by: TRIBUNE PHOTO: MEG WILLIAMS - The Cleveland Cavaliers made guarding Damian Lillard their priority on Wednesday, putting a bigger player on him as much as possible, and Lillard wasn't able to score from the field until late in the game.“With the way that they played, I took what they gave me, made the plays I thought I should make. I didn’t try to force anything.”

“They put a big body on him,” Portland coach Terry Stotts said. “That’s a compliment to Damian and how important he is to our team. They made him a priority. But Damian is patient enough to know his opportunity with the ball is going to come back.”

Never really did Wednesday night, though.

Portland got off to its customary slow start, falling behind 19-8 early. Irving had 15 points in the first quarter as the Cavaliers were off to a 53-36 advantage at intermission.

The second half was a different story, the Blazers gradually reeling in the Cavaliers and finally going ahead at 86-85 on Lillard’s 18-foot jumper with 2:07 to play.

Irving’s 20-footer put Cleveland back on top 87-86 with 1:50 left. Tristan Thompson — who had 19 points and 14 rebounds in place of Varajeo — missed a pair of foul shots with 1:10 to go, but the Blazers turned it over at the other end. Irving came back with a falling bank shot from 10 feet, and the Cavaliers were ahead 89-86 with 26.5 seconds on the clock.

LaMarcus Aldridge’s short jumper made it 89-88 with 22.4 seconds left, but Irving’s two free throws gave Cleveland a 91-88 lead with 19.7 seconds to go.

J.J. Hickson missed two foul shots with 14.9 seconds remaining, and when the Cavaliers’ Tyler Zeller converted a pair at the other end, it was over.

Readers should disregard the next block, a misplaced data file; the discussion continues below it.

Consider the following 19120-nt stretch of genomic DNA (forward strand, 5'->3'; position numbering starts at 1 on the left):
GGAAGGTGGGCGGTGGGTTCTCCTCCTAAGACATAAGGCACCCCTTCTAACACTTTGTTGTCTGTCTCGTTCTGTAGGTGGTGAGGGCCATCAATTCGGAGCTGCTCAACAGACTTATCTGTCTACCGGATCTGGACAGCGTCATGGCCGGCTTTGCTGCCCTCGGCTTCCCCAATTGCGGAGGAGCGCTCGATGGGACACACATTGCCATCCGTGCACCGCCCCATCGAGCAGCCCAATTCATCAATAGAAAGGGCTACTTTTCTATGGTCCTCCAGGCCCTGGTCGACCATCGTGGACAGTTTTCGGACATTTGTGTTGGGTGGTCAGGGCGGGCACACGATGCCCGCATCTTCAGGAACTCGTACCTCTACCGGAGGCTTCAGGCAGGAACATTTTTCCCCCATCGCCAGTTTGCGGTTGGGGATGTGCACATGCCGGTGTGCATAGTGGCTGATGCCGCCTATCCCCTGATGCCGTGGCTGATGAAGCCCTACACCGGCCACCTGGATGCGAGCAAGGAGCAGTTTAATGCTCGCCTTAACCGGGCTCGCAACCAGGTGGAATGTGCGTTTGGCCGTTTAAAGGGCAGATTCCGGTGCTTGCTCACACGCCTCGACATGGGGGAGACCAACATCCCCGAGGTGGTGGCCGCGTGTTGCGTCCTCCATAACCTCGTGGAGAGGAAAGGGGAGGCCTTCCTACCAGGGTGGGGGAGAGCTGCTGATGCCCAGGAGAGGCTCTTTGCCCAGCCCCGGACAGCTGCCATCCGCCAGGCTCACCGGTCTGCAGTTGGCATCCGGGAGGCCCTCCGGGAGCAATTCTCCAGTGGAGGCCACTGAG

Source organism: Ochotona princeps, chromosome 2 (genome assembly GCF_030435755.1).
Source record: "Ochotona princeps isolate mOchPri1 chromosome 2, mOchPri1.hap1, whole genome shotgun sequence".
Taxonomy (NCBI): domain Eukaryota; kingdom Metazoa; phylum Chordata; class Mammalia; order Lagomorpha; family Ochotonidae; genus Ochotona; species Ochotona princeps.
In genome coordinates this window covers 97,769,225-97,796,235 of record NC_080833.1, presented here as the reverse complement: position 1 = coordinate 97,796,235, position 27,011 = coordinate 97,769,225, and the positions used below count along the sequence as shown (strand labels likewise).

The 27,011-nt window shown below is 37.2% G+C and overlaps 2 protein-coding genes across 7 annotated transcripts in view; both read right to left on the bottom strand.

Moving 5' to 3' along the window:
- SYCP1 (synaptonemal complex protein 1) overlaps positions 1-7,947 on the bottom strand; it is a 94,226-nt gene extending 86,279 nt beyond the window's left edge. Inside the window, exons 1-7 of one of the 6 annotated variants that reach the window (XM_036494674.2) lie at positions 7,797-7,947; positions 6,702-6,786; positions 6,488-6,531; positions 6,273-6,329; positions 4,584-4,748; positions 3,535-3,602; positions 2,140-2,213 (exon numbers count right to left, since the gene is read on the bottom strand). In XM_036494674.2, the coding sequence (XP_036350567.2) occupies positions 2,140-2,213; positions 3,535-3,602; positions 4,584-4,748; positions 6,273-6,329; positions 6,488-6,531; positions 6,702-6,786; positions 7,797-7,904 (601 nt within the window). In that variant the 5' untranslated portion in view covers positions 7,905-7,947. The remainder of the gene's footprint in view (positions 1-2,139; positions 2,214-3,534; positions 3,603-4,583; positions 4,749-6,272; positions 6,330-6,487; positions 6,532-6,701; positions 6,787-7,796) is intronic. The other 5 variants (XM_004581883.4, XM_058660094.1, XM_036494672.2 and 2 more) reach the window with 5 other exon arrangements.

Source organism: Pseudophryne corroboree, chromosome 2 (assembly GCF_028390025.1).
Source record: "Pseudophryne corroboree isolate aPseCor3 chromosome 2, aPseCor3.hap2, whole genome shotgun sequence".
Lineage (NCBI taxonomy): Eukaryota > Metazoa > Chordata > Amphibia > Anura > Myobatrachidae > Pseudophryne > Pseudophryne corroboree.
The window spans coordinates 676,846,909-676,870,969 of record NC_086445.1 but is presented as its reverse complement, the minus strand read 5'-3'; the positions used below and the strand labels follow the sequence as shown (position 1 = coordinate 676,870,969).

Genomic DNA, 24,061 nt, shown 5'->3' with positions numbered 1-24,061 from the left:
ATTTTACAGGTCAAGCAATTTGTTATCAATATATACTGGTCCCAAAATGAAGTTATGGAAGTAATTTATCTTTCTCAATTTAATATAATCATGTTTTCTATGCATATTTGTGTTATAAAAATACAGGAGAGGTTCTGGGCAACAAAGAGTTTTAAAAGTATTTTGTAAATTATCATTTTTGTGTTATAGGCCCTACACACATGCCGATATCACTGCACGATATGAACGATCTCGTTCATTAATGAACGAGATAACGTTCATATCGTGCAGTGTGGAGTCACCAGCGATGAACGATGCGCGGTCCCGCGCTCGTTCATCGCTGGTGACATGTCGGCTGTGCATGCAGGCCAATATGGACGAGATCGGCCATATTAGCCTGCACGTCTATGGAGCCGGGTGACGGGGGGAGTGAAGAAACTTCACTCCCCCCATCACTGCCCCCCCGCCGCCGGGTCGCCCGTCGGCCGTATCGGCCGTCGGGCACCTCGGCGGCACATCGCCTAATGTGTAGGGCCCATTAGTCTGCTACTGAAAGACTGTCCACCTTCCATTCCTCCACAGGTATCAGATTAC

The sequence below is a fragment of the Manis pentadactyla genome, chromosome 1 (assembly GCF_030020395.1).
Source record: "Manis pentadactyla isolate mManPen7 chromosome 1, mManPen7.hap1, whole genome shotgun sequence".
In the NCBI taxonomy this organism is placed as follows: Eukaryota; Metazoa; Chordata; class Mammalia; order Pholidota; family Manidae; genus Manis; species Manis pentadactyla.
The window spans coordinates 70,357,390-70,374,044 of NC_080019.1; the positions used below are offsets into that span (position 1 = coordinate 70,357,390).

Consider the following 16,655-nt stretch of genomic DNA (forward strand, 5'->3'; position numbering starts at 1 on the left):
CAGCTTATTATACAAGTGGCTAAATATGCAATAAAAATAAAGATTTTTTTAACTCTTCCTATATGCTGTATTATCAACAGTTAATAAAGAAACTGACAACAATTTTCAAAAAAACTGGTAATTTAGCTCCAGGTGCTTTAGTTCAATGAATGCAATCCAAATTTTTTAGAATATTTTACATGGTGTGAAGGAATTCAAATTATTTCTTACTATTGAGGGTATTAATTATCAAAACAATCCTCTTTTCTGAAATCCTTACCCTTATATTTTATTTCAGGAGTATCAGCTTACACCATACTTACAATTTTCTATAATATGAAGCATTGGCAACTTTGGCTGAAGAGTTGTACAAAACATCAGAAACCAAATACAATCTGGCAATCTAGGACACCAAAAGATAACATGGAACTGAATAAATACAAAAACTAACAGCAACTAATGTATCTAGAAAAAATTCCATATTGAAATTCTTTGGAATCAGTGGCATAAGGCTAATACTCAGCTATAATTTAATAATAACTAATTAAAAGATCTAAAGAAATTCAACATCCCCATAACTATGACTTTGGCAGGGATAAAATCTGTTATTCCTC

“It was a very good effort the second half,” Stotts said, looking at the bright side. “The first half, Cleveland played harder and better than we did. But we fought.”

The last eight games, Portland has been involved in games decided by six points or fewer. The Blazers won the first four, lost the last four.

“We’ll take being 4-4,” said Matthews, who had 17 points and six rebounds. “We’re not happy with it. We could have won every single one of them. But that’s how the ball bounces sometimes. We’ll turn it back around.”

“We have to get back on track as far as making plays in the last two minutes of the game,” Stotts said. “I’m pretty sure that will happen.”

Of the four straight losses, this one hurt the most, in part because the Cavaliers entered the game with the second-worst record in the NBA.

“That, and to lose again on our home floor hurts,” Lillard said. “But they’re an NBA team. You can get beat any time. They came here and they beat us tonight.”

by: TRIBUNE PHOTO: MEG WILLIAMS - Trail Blazers forward Nicolas Batum had 23 points and 12 rebounds, but also a career-high nine turnovers in the loss to Cleveland.NOTES — The second game of Portland’s five-game homestand is Saturday night against Milwaukee. ... The Blazers matched their longest losing streak of the season, shooting .392 from the field, their fourth straight game under 40 percent. ... Portland’s bench — by far the lowest-scoring aggregate in the league — combined to make 2 of 18 shots and tally seven points. “I was really pleased with the bench,” Stotts said. “Everybody’s going to look at the fact that they shot (2 for 18), but ... they brought energy and they played well.” .... Hickson (13 points, 11 rebounds) had his 22nd double-double, Aldridge (15 and 10) his 17th. Aldridge also had four blocked shots. ... It’s the first time since January 1979 that eight straight Portland games have been decided by eight points or fewer. ... Cleveland won despite shooting .386 from the field and .235 from 3-point range and getting outrebounded 54-40. Portland won the board battle 32-15 in the second half.